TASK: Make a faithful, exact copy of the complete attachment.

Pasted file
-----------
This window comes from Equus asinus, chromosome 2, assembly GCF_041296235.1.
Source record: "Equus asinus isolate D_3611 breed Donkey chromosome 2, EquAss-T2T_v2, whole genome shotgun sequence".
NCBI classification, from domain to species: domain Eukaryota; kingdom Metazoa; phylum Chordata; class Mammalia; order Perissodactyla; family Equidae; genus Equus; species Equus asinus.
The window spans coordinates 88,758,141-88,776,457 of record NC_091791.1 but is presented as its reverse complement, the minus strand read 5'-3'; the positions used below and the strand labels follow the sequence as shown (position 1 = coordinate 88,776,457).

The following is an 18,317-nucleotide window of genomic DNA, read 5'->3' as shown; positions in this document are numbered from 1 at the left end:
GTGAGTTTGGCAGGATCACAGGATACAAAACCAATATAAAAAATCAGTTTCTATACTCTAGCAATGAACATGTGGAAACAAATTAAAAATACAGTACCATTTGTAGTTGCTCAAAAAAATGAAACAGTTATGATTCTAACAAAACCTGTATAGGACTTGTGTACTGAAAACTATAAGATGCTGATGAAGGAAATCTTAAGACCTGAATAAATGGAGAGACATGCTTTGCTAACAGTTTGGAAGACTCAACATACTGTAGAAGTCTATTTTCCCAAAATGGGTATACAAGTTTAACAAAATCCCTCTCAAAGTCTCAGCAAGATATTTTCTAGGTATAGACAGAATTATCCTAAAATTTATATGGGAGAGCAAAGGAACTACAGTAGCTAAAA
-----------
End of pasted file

This window comes from Equus asinus, chromosome 2, assembly GCF_041296235.1.
Source record: "Equus asinus isolate D_3611 breed Donkey chromosome 2, EquAss-T2T_v2, whole genome shotgun sequence".
NCBI classification, from domain to species: domain Eukaryota; kingdom Metazoa; phylum Chordata; class Mammalia; order Perissodactyla; family Equidae; genus Equus; species Equus asinus.
The window spans coordinates 88,758,141-88,776,457 of record NC_091791.1 but is presented as its reverse complement, the minus strand read 5'-3'; the positions used below and the strand labels follow the sequence as shown (position 1 = coordinate 88,776,457).

The following is an 18,317-nucleotide window of genomic DNA, read 5'->3' as shown; positions in this document are numbered from 1 at the left end:
GTGAGTTTGGCAGGATCACAGGATACAAAACCAATATAAAAAATCAGTTTCTATACTCTAGCAATGAACATGTGGAAACAAATTAAAAATACAGTACCATTTGTAGTTGCTCAAAAAAATGAAACAGTTATGATTCTAACAAAACCTGTATAGGACTTGTGTACTGAAAACTATAAGATGCTGATGAAGGAAATCTTAAGACCTGAATAAATGGAGAGACATGCTTTGCTAACAGTTTGGAAGACTCAACATACTGTAGAAGTCTATTTTCCCAAAATGGGTATACAAGTTTAACAAAATCCCTCTCAAAGTCTCAGCAAGATATTTTCTAGGTATAGACAGAATTATCCTAAAATTTATATGGGAGAGCAAAGGAACTACAGTAGCTAAAA